Posted on June 21, 2022 by Sue Puckeridge and

‘Substantially the same’ – identifying the fundamental elements of development

Other than to correct a minor error, misdescription or miscalculation, a development consent can only be modified under sections 4.55 and 4.56 of the Environmental Planning and Assessment Act 1979 (EPA Act) if the consent authority or the Court is satisfied that the development to which the consent as modified relates is substantially the same development as the development for which the consent was originally granted.

While this issue has been given detailed consideration by the Courts, a recent Land and Environment Court of New South Wales (Court) decision provides useful guidance for both applicants and consent authorities in applying this statutory test. Adopting the Court’s analysis, where a development contains more than one element, identification of the fundamental elements of an original development proposal is required. A determination must then be made as to whether the modification seeks to alter those fundamental elements to such a material degree that the modified development as proposed is no longer substantially the same development.


On 10 November 1994, the Court granted development consent for the construction and operation of a 120 megawatt power plant and construction of an ancillary slurry pipeline over adjacent land at Warkworth, NSW (1994 Consent), known as the Redbank Power Station. Prior to construction commencing, the consent was modified by the Court to, among other things, limit the fuel source for the power plant to coal tailings from the adjacent Warkworth Mine (1997 Modification). Following an increase in the market price of coal tailings, the power plant became uncommercial and ceased operating in October 2014.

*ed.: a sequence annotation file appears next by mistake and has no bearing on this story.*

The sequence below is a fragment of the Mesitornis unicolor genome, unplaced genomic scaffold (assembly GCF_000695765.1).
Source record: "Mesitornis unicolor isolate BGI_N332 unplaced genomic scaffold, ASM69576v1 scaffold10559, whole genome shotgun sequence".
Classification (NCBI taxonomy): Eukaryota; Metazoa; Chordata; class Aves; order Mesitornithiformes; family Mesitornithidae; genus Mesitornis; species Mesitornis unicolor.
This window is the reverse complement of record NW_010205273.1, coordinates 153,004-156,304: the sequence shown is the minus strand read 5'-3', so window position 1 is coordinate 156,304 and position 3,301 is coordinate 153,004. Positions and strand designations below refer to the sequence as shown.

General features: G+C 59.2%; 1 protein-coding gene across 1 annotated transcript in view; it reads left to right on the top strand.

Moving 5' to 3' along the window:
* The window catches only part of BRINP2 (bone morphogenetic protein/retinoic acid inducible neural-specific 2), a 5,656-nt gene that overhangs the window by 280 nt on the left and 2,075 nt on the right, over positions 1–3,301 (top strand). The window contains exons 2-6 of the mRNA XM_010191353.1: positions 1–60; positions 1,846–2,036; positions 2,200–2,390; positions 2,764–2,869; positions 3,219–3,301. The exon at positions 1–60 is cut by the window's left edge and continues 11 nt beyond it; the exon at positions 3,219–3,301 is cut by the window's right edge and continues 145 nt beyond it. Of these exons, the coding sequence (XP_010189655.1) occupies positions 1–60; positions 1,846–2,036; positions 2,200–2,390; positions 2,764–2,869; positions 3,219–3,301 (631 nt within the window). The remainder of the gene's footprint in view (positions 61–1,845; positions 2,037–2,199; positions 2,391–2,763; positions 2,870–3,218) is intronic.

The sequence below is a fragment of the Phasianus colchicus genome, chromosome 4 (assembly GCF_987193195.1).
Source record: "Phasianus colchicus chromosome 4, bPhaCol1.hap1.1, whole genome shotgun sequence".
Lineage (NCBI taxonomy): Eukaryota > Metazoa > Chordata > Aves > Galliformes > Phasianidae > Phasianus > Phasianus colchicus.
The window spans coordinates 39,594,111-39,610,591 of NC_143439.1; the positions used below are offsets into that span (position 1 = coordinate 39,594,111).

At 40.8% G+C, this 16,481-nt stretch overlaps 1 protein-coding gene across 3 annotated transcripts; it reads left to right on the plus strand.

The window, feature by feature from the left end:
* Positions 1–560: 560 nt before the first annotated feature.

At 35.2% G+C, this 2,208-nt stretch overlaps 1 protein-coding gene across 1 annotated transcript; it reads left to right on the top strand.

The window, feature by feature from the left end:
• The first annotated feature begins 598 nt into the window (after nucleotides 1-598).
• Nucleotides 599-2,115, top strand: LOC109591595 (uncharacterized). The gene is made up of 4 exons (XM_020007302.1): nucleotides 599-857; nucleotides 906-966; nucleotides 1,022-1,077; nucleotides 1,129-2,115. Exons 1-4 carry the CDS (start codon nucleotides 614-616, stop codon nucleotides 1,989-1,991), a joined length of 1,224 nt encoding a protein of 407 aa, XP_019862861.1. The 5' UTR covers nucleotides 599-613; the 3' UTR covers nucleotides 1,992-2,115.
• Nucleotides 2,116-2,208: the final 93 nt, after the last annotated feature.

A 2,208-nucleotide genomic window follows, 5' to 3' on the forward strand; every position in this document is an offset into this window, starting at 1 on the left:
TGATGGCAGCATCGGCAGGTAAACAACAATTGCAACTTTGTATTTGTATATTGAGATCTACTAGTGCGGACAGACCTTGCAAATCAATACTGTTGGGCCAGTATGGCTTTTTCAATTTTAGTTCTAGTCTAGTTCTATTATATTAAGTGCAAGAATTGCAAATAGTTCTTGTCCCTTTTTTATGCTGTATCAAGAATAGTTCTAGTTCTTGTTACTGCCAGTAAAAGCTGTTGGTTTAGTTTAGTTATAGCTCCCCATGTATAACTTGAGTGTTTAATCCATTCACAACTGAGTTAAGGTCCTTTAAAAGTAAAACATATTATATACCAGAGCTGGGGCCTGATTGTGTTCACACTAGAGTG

On 3 November 2020, a modification application was lodged with Singleton Council (Council), seeking consent to amend the 1994 Consent, as modified by the 1997 Modification, to accommodate the use of biomass as a supplementary source of fuel for the power plant (Modification Application).

On 7 May 2021, the applicant on the Modification Application commenced class 1 proceedings in the Court against Council’s deemed refusal of the Modification Application.

Substantially the same development

In dismissing the Appeal, Justice Duggan found that, having regard to the totality of the 1994 Consent, she was not satisfied that the development to which the Modification Application related was substantially the same development as the development for which the consent was originally granted.

While accepting that the provisions of s 4.56 of the EPA Act are ‘beneficial and facultative,‘ Justice Duggan noted that this does not mean that the power to modify exists without constraint. Instead, the legislative power to modify remains subject to each of the specific gateways specified in the Act. In this case, the relevant gateway was that the development must remain substantially the same once amended as that which was originally approved.